St. Charles schools among many with drops on standardized tests
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In St. Charles Unit District 303, 11 of 14 elementary and middle schools saw scores decline on standardized tests taken last school year, according to state report card data released Tuesday.
Fox Ridge Elementary School in St. Charles had the biggest drop in the area, 10.1 percentage points, in the number of children who met or exceeded the state benchmark on the Partnership for Assessment of Readiness for College and Careers, or PARCC, test administered in the spring.
The St. Charles district mirrors a regional and suburban trend. Of 147 elementary and middle schools within Kane and McHenry counties, 92 schools saw declines in test scores, while 53 schools showed improvement and two schools remained flat, according to report card data, which state leaders say could be updated later this week.
And of 540 suburban elementary and middle schools the Daily Herald reviewed, 309 saw decreases in meets/exceeds scores.
St. Charles school officials refused to discuss what may have caused the drop, saying test results will be discussed at a school board committee meeting later this month.
"As we evaluate the data throughout the district, we do notice drops in student performance in some grade levels and schools, and increases at others," district spokeswoman Carol Smith said in a written statement. "We want to emphasize that standardized tests are only one piece of information that we examine to understand student learning in our district, and is best examined across multiple years in aggregate form."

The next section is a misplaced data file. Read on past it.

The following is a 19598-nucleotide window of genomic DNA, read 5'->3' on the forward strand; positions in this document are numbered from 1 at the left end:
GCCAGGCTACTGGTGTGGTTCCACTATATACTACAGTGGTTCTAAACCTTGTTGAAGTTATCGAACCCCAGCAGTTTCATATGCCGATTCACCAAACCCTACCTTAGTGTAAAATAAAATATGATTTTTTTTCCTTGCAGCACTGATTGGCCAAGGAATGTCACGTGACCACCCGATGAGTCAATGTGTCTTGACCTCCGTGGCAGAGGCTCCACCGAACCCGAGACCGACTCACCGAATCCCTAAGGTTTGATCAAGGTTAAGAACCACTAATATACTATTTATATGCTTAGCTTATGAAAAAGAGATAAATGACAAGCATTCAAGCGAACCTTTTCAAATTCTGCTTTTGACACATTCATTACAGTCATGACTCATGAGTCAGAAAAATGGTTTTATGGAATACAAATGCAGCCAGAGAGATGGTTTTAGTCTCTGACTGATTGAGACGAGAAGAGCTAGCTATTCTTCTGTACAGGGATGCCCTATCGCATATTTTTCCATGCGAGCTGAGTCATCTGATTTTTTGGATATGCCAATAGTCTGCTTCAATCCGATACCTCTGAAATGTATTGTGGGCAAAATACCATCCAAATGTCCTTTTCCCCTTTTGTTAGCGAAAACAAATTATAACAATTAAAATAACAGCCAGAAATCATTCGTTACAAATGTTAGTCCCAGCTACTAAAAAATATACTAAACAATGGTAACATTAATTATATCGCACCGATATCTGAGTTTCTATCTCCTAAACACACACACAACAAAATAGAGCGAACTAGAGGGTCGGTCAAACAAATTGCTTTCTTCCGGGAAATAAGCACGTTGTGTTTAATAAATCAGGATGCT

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But some schools showed gains. Prairie Knolls Middle School in the Burlington-based Central Unit District 301 gained 7.5 percentage points, notching 62.1 percent meets/exceeds. L.D. Brady Elementary in the East Aurora Unit District 131 more than doubled its meets/exceeds score, from 5.3 percent to 12 percent. McCleery Elementary School in West Aurora Unit District 129 gained 2.7 percentage points.
Bell-Graham Elementary in St. Charles was at the top, with 65.2 percent of its students meeting or exceeding the state benchmark.
Geneva school Superintendent Kent Mutchler echoed concerns of educators about the state report card in general and the PARCC test in particular.
"This report card provides baseline data for our students' progress moving forward and serves as one indicator," he said. "Many questions still exist about the long-term viability of the PARCC Assessment, but Geneva CUSD 304 is committed to using all data at our disposal to help our students become successful."
For high schools, the state changed the college entrance exam it uses to judge students this year, switching to a redesigned SAT that replaced ACT.
St. Charles North still came out on top compared to its neighbors. It had an average composite score of 1,148.9 -- the state average is 1,015, for the 1,600-point test. The state benchmark for meets or exceeds was 1,080, and the SAT sets 1,010 as its college-ready benchmark.